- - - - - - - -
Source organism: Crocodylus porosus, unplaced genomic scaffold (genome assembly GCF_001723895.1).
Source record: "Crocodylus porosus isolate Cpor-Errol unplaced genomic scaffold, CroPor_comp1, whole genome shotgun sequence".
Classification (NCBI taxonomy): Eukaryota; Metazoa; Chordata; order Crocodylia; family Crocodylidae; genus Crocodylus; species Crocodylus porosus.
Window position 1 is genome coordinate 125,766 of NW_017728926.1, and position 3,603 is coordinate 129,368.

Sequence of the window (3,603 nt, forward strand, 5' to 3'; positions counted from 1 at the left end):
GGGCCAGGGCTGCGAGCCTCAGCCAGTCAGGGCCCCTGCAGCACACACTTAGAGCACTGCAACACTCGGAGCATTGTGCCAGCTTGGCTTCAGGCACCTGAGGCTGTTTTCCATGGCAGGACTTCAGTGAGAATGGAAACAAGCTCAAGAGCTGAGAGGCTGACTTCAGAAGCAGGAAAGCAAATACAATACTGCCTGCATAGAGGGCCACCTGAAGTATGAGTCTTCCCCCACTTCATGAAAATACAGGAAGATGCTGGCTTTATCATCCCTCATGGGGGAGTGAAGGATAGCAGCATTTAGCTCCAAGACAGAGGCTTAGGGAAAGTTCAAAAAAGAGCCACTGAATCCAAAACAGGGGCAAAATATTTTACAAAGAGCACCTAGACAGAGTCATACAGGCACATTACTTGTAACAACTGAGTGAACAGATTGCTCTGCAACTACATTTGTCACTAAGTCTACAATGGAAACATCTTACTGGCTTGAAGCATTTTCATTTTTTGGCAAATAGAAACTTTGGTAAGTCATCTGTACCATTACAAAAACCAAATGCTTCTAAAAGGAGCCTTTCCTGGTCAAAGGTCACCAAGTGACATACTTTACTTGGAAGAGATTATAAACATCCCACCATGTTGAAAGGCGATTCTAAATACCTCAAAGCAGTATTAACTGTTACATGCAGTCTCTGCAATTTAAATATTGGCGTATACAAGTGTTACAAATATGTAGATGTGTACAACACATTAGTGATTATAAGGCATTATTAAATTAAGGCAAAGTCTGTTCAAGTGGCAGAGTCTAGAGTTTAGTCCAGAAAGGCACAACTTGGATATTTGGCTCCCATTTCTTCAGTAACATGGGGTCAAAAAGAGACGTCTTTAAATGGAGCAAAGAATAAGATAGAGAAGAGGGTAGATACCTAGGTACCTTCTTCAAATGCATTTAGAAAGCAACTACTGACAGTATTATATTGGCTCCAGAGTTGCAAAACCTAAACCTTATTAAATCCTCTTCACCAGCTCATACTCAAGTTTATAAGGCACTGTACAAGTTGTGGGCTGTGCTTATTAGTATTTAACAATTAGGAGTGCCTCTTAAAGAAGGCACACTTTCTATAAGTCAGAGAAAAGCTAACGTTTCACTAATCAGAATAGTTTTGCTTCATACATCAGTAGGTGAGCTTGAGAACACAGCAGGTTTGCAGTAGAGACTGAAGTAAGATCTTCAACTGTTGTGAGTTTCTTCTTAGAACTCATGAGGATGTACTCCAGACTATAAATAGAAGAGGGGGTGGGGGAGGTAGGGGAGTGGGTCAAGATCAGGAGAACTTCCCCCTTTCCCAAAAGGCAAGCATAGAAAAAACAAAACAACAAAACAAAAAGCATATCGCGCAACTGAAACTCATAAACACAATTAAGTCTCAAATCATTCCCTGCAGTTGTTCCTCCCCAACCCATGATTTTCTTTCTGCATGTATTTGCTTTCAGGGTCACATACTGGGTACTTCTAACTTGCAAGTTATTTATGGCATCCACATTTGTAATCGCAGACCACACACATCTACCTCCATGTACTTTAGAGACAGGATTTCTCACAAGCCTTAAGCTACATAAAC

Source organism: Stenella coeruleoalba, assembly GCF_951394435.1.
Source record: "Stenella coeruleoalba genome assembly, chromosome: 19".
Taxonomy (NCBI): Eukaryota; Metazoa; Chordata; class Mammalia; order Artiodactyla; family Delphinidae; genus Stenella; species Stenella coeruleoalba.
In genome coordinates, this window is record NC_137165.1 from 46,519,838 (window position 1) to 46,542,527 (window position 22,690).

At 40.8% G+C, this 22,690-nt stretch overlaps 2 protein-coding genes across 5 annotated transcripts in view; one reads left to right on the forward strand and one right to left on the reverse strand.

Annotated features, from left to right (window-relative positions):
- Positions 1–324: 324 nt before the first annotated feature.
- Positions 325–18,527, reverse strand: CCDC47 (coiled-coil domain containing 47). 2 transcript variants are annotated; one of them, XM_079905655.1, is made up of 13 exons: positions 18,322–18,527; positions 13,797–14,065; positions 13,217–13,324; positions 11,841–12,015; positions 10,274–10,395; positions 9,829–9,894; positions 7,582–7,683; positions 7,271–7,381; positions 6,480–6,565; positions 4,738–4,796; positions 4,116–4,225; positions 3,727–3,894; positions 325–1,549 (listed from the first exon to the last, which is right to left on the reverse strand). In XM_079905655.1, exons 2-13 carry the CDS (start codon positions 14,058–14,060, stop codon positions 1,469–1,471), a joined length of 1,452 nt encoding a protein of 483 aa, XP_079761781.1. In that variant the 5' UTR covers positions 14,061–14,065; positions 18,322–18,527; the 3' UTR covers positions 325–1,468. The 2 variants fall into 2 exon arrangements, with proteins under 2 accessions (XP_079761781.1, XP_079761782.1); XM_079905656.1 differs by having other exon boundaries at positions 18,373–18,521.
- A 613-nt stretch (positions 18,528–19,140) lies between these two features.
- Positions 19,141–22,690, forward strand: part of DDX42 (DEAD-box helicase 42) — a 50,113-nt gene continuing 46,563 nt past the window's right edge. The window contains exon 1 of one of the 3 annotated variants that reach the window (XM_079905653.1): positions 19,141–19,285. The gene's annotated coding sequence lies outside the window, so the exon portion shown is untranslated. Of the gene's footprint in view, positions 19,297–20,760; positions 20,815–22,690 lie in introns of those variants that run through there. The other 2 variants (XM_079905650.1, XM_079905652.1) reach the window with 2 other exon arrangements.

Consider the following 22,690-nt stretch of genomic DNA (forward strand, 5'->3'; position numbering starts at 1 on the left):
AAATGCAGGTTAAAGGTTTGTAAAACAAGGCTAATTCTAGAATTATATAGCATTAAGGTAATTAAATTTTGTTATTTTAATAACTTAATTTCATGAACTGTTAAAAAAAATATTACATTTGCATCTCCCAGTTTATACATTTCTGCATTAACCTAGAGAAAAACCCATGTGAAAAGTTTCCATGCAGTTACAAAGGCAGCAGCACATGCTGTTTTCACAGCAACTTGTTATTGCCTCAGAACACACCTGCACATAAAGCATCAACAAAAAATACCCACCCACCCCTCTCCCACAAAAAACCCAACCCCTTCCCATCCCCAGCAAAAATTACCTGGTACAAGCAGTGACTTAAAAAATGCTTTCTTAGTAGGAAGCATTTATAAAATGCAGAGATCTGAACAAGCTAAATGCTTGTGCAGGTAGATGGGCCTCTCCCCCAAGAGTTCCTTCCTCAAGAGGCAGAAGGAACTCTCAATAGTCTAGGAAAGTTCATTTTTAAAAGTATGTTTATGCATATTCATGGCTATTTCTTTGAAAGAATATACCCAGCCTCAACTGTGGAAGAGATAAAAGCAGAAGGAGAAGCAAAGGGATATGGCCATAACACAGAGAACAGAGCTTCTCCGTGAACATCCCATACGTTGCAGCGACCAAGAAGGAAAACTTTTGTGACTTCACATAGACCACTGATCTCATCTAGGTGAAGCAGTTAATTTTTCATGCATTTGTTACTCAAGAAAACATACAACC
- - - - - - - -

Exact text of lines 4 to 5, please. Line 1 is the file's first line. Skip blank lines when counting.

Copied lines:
Window position 1 is genome coordinate 125,766 of NW_017728926.1, and position 3,603 is coordinate 129,368.

Sequence of the window (3,603 nt, forward strand, 5' to 3'; positions counted from 1 at the left end):